The evolution of industries based on systemic technologies does not always conform to the evolutionary patterns captured by dynamic models of industry evolution featuring endogenous relationship between market structure and firm investment strategies. These models purporting to explain the dynamics of intra-industry competition predominantly focus on the co- evolution of underlying technology and competing firms' idiosyncratic technological competences. In a significant departure from "technology-centric" explanations of evolution of such industries this paper provides an alternate explanation of how firms' demand-side investments strategies — determined by a dynamically evolving context represented by demand-side determinants of market-structure — influence the evolution of industrial market structure.
A dynamic evolutionary model captures an analytically tractable case of demand competition wherein firms offering heterogeneous bundles of complements — supported by a common underlying technological system — compete to satisfy idiosyncratic consumer demand for a heterogeneous bundle of attributes. Firms' temporally heterogeneous demand-side investments correspond to their idiosyncratic and dynamically evolving demand-side competences, which in turn explain the evolution of intra-industry heterogeneity under the assumed structural conditions of stationary technology and policy environment. More specifically, while the static competence effect explains the distribution of market-share at any period the dynamic competence effect explains the distribution of the growth in market share over the last period. The model allows developing a set of testable propositions amenable to panel data analysis of typical competitive conditions along the evolutionary path of industries based on systemic technologies.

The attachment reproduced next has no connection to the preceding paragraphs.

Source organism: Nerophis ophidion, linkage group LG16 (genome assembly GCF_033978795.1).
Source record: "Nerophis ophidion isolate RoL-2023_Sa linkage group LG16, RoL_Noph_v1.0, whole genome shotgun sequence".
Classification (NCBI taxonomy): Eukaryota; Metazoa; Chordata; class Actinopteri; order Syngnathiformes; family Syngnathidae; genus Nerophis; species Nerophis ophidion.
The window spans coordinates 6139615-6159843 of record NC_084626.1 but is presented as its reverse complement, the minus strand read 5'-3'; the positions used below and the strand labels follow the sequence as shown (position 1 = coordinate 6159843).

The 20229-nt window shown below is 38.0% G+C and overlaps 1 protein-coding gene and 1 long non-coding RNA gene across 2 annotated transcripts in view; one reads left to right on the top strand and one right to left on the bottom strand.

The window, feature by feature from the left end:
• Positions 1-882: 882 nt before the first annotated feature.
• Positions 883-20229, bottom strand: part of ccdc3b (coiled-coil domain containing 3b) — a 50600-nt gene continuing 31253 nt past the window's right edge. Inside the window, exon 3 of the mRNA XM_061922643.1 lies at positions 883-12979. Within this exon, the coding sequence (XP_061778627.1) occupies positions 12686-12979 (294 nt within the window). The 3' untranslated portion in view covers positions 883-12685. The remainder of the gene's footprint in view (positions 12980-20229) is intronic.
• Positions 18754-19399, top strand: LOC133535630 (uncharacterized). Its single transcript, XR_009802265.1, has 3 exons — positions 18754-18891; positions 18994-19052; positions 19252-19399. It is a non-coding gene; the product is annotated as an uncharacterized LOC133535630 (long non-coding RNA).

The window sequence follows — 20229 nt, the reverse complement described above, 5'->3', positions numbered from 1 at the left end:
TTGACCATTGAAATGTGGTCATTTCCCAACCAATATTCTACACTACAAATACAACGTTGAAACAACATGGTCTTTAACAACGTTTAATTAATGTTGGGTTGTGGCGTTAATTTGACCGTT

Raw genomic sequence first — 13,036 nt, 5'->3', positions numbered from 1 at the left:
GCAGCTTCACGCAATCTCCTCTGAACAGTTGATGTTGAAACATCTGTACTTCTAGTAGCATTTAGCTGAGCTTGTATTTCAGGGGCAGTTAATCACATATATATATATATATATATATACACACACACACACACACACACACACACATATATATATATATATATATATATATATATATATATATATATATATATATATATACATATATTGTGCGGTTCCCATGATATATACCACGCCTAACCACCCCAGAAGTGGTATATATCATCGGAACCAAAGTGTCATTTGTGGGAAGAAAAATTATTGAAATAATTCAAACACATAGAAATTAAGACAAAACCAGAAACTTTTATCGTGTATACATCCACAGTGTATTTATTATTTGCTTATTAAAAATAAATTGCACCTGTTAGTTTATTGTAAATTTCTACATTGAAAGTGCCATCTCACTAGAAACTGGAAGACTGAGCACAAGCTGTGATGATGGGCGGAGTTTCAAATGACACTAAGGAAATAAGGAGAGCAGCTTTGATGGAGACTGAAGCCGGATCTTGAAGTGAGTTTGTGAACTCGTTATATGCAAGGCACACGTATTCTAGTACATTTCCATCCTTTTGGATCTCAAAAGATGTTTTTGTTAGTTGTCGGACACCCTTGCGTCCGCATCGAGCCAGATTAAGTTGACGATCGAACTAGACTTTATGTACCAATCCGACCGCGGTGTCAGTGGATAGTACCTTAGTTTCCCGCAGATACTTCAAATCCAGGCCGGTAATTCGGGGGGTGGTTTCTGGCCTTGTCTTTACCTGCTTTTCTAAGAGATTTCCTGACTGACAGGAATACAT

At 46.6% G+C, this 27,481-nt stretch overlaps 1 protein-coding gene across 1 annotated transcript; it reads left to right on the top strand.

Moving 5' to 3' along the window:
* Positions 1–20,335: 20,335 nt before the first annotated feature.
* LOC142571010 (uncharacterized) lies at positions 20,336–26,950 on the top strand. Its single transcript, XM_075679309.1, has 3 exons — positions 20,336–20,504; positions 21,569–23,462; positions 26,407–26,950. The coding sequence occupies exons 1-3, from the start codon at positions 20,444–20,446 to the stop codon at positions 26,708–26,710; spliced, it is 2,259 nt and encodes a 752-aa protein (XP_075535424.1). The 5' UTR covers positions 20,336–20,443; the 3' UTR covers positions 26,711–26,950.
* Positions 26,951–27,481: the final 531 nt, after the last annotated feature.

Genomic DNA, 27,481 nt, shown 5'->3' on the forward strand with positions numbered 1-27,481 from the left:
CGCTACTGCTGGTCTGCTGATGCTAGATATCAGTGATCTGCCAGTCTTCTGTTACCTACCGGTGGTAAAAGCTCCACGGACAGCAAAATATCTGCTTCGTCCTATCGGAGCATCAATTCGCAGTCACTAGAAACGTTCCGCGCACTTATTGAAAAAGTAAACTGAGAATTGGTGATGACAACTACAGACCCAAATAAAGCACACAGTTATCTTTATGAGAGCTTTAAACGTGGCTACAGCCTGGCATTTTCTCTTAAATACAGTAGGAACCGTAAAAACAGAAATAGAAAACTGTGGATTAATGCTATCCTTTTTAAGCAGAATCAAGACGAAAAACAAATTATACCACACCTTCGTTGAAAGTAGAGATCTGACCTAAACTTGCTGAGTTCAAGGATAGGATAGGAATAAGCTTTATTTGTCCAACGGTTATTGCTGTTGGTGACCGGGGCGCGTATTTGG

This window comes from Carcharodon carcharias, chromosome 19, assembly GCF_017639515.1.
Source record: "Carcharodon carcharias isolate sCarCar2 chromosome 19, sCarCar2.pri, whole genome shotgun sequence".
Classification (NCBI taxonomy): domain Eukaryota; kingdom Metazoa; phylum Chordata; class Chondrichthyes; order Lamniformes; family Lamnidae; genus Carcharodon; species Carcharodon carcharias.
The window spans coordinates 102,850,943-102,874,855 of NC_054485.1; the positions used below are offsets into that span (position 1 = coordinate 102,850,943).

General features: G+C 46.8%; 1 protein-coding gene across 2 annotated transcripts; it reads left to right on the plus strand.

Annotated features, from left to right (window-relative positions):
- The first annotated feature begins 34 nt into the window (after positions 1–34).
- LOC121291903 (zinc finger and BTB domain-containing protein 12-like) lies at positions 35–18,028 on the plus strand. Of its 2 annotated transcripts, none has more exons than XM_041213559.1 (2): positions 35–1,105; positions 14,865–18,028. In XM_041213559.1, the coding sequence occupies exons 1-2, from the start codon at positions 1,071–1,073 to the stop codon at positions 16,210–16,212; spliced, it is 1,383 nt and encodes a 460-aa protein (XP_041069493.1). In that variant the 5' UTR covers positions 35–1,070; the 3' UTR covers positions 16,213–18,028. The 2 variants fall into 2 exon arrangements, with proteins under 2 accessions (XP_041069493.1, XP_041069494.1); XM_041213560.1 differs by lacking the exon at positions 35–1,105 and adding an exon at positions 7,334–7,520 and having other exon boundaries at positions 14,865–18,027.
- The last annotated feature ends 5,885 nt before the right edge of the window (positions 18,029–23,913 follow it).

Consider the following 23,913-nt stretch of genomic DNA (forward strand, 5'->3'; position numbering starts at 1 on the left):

Contact Lalit Manral at [email protected] for a copy of the manuscript.
Harrigan, Kathryn, and Lalit Manral. "Demand-Side Competences as Sources of Intra-industry Heterogeneity." Working Paper, Columbia Business School, August 20, 2010.
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